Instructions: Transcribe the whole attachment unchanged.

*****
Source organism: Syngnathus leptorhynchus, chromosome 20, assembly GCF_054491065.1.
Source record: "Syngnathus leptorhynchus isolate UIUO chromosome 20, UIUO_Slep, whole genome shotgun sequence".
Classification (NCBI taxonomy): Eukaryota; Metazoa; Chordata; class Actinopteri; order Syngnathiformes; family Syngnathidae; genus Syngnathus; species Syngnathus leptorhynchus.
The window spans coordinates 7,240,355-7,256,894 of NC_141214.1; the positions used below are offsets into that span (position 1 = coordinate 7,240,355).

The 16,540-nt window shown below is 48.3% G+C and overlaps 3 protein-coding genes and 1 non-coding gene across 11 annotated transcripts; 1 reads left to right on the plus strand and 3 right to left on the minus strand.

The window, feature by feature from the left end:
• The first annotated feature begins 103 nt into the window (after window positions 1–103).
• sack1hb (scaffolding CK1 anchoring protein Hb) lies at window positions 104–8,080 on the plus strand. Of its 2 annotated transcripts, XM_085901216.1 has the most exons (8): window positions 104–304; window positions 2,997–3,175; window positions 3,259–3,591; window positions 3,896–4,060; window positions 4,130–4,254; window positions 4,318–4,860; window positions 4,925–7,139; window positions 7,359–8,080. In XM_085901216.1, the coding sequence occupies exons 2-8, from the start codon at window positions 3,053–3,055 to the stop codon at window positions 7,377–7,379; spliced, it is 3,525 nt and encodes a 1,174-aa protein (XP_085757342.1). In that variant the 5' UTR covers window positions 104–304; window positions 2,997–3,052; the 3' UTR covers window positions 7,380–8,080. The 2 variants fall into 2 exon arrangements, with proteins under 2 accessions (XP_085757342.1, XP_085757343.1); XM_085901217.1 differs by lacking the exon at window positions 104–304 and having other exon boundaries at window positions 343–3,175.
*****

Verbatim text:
Source organism: Syngnathus leptorhynchus, chromosome 20, assembly GCF_054491065.1.
Source record: "Syngnathus leptorhynchus isolate UIUO chromosome 20, UIUO_Slep, whole genome shotgun sequence".
Classification (NCBI taxonomy): Eukaryota; Metazoa; Chordata; class Actinopteri; order Syngnathiformes; family Syngnathidae; genus Syngnathus; species Syngnathus leptorhynchus.
The window spans coordinates 7,240,355-7,256,894 of NC_141214.1; the positions used below are offsets into that span (position 1 = coordinate 7,240,355).

The 16,540-nt window shown below is 48.3% G+C and overlaps 3 protein-coding genes and 1 non-coding gene across 11 annotated transcripts; 1 reads left to right on the plus strand and 3 right to left on the minus strand.

The window, feature by feature from the left end:
• The first annotated feature begins 103 nt into the window (after window positions 1–103).
• sack1hb (scaffolding CK1 anchoring protein Hb) lies at window positions 104–8,080 on the plus strand. Of its 2 annotated transcripts, XM_085901216.1 has the most exons (8): window positions 104–304; window positions 2,997–3,175; window positions 3,259–3,591; window positions 3,896–4,060; window positions 4,130–4,254; window positions 4,318–4,860; window positions 4,925–7,139; window positions 7,359–8,080. In XM_085901216.1, the coding sequence occupies exons 2-8, from the start codon at window positions 3,053–3,055 to the stop codon at window positions 7,377–7,379; spliced, it is 3,525 nt and encodes a 1,174-aa protein (XP_085757342.1). In that variant the 5' UTR covers window positions 104–304; window positions 2,997–3,052; the 3' UTR covers window positions 7,380–8,080. The 2 variants fall into 2 exon arrangements, with proteins under 2 accessions (XP_085757342.1, XP_085757343.1); XM_085901217.1 differs by lacking the exon at window positions 104–304 and having other exon boundaries at window positions 343–3,175.